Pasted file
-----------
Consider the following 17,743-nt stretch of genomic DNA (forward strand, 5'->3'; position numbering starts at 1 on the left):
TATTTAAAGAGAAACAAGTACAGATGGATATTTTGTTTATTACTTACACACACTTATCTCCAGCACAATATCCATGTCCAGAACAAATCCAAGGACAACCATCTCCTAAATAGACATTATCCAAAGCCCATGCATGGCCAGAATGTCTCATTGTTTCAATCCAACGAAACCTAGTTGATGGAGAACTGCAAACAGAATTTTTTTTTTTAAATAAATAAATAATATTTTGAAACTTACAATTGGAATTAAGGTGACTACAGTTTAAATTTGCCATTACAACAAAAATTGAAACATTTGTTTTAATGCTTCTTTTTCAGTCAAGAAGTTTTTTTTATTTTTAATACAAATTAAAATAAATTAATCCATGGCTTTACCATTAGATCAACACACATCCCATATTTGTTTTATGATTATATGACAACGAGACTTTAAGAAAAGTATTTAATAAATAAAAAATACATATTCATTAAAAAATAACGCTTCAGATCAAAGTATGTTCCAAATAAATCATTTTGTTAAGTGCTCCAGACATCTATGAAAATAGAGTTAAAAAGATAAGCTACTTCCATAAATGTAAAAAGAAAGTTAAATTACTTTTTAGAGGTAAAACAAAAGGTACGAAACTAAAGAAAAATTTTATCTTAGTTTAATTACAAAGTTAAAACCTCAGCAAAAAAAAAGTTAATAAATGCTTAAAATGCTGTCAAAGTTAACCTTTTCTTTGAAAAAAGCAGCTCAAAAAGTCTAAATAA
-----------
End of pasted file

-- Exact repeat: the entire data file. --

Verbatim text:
Consider the following 17,743-nt stretch of genomic DNA (forward strand, 5'->3'; position numbering starts at 1 on the left):
TATTTAAAGAGAAACAAGTACAGATGGATATTTTGTTTATTACTTACACACACTTATCTCCAGCACAATATCCATGTCCAGAACAAATCCAAGGACAACCATCTCCTAAATAGACATTATCCAAAGCCCATGCATGGCCAGAATGTCTCATTGTTTCAATCCAACGAAACCTAGTTGATGGAGAACTGCAAACAGAATTTTTTTTTTTAAATAAATAAATAATATTTTGAAACTTACAATTGGAATTAAGGTGACTACAGTTTAAATTTGCCATTACAACAAAAATTGAAACATTTGTTTTAATGCTTCTTTTTCAGTCAAGAAGTTTTTTTTATTTTTAATACAAATTAAAATAAATTAATCCATGGCTTTACCATTAGATCAACACACATCCCATATTTGTTTTATGATTATATGACAACGAGACTTTAAGAAAAGTATTTAATAAATAAAAAATACATATTCATTAAAAAATAACGCTTCAGATCAAAGTATGTTCCAAATAAATCATTTTGTTAAGTGCTCCAGACATCTATGAAAATAGAGTTAAAAAGATAAGCTACTTCCATAAATGTAAAAAGAAAGTTAAATTACTTTTTAGAGGTAAAACAAAAGGTACGAAACTAAAGAAAAATTTTATCTTAGTTTAATTACAAAGTTAAAACCTCAGCAAAAAAAAAGTTAATAAATGCTTAAAATGCTGTCAAAGTTAACCTTTTCTTTGAAAAAAGCAGCTCAAAAAGTCTAAATAA